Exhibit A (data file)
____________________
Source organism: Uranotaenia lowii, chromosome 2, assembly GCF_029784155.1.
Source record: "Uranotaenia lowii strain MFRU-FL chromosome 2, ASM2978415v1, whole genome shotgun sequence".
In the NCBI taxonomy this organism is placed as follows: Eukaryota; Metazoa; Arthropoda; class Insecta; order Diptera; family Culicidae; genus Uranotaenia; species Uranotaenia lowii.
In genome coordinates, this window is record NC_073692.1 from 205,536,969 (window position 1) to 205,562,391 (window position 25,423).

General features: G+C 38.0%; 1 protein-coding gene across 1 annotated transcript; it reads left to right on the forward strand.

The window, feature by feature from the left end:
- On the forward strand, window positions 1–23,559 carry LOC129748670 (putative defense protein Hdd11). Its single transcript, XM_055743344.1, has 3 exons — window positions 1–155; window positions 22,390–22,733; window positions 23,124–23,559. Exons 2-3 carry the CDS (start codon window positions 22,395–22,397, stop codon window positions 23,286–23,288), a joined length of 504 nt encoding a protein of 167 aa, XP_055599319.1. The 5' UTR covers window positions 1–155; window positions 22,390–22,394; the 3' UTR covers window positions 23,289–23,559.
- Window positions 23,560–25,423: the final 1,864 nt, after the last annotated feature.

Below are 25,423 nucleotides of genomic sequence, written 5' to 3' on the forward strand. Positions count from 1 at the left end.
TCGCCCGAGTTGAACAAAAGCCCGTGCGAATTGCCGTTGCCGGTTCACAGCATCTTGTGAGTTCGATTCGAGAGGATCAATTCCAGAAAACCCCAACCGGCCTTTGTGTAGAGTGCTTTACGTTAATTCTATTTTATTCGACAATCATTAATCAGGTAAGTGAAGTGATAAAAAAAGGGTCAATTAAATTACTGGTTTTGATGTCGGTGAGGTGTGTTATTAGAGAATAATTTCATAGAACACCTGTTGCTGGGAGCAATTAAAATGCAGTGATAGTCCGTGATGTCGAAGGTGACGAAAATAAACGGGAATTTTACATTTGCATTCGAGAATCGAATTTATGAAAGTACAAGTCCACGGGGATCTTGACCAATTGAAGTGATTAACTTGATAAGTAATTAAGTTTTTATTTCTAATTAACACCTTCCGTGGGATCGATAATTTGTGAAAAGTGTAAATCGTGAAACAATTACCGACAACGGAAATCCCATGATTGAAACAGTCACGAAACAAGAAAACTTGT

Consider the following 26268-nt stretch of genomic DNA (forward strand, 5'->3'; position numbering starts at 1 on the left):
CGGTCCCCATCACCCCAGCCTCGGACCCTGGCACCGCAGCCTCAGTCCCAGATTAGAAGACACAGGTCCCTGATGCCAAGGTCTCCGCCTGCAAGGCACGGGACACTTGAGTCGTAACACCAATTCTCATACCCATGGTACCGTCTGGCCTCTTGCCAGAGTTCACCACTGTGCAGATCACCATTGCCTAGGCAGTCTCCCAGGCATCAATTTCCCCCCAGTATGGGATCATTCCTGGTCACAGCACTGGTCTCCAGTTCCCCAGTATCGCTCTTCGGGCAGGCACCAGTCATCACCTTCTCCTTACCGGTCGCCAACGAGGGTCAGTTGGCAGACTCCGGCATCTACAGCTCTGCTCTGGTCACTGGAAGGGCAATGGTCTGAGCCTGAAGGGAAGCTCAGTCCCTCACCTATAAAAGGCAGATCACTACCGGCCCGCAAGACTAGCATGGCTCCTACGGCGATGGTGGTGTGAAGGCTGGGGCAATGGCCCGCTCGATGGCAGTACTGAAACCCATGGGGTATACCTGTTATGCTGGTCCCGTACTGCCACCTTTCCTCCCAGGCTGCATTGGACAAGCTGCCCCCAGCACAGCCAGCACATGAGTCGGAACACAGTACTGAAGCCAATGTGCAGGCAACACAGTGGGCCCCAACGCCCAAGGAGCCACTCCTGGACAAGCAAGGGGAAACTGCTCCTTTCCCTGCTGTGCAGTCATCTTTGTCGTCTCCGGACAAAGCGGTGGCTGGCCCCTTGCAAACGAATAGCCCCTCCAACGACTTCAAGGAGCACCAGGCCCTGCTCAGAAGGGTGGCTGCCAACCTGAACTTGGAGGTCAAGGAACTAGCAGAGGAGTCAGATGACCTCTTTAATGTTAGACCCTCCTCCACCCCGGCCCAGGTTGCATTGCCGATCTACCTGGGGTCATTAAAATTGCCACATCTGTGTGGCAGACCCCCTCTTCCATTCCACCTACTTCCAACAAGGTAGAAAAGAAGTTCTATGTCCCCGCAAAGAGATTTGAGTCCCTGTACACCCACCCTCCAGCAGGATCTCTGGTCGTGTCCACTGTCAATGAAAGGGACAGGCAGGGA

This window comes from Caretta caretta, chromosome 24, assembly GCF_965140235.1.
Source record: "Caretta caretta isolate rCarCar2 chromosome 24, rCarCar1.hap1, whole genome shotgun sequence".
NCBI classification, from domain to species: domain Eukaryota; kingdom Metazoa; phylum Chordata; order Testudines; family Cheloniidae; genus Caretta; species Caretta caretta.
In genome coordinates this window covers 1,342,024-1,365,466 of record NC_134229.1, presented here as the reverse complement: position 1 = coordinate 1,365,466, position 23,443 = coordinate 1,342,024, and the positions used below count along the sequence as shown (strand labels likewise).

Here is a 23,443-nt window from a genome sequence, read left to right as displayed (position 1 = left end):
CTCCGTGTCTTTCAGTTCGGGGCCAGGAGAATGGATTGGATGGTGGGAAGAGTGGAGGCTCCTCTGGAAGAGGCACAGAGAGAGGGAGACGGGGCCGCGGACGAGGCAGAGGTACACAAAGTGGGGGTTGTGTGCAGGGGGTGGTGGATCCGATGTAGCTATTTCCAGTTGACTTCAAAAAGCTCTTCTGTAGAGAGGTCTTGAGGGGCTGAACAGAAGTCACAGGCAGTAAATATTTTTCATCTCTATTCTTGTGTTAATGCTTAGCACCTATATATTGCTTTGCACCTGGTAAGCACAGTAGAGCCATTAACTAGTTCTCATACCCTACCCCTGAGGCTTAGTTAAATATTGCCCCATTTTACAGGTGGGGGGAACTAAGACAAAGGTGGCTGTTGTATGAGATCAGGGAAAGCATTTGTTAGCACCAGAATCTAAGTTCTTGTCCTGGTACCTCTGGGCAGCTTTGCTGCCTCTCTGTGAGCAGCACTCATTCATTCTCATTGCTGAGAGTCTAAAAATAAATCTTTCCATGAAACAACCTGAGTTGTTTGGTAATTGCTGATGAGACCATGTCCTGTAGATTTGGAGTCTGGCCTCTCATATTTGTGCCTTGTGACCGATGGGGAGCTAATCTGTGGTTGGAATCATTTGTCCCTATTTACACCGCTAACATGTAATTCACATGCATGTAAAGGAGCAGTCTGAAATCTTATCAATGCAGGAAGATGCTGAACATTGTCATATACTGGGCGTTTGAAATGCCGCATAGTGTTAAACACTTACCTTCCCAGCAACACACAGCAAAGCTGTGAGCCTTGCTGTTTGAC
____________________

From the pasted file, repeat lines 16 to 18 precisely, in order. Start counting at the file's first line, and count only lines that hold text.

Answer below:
In genome coordinates this window covers 1,342,024-1,365,466 of record NC_134229.1, presented here as the reverse complement: position 1 = coordinate 1,365,466, position 23,443 = coordinate 1,342,024, and the positions used below count along the sequence as shown (strand labels likewise).

Here is a 23,443-nt window from a genome sequence, read left to right as displayed (position 1 = left end):
CTCCGTGTCTTTCAGTTCGGGGCCAGGAGAATGGATTGGATGGTGGGAAGAGTGGAGGCTCCTCTGGAAGAGGCACAGAGAGAGGGAGACGGGGCCGCGGACGAGGCAGAGGTACACAAAGTGGGGGTTGTGTGCAGGGGGTGGTGGATCCGATGTAGCTATTTCCAGTTGACTTCAAAAAGCTCTTCTGTAGAGAGGTCTTGAGGGGCTGAACAGAAGTCACAGGCAGTAAATATTTTTCATCTCTATTCTTGTGTTAATGCTTAGCACCTATATATTGCTTTGCACCTGGTAAGCACAGTAGAGCCATTAACTAGTTCTCATACCCTACCCCTGAGGCTTAGTTAAATATTGCCCCATTTTACAGGTGGGGGGAACTAAGACAAAGGTGGCTGTTGTATGAGATCAGGGAAAGCATTTGTTAGCACCAGAATCTAAGTTCTTGTCCTGGTACCTCTGGGCAGCTTTGCTGCCTCTCTGTGAGCAGCACTCATTCATTCTCATTGCTGAGAGTCTAAAAATAAATCTTTCCATGAAACAACCTGAGTTGTTTGGTAATTGCTGATGAGACCATGTCCTGTAGATTTGGAGTCTGGCCTCTCATATTTGTGCCTTGTGACCGATGGGGAGCTAATCTGTGGTTGGAATCATTTGTCCCTATTTACACCGCTAACATGTAATTCACATGCATGTAAAGGAGCAGTCTGAAATCTTATCAATGCAGGAAGATGCTGAACATTGTCATATACTGGGCGTTTGAAATGCCGCATAGTGTTAAACACTTACCTTCCCAGCAACACACAGCAAAGCTGTGAGCCTTGCTGTTTGAC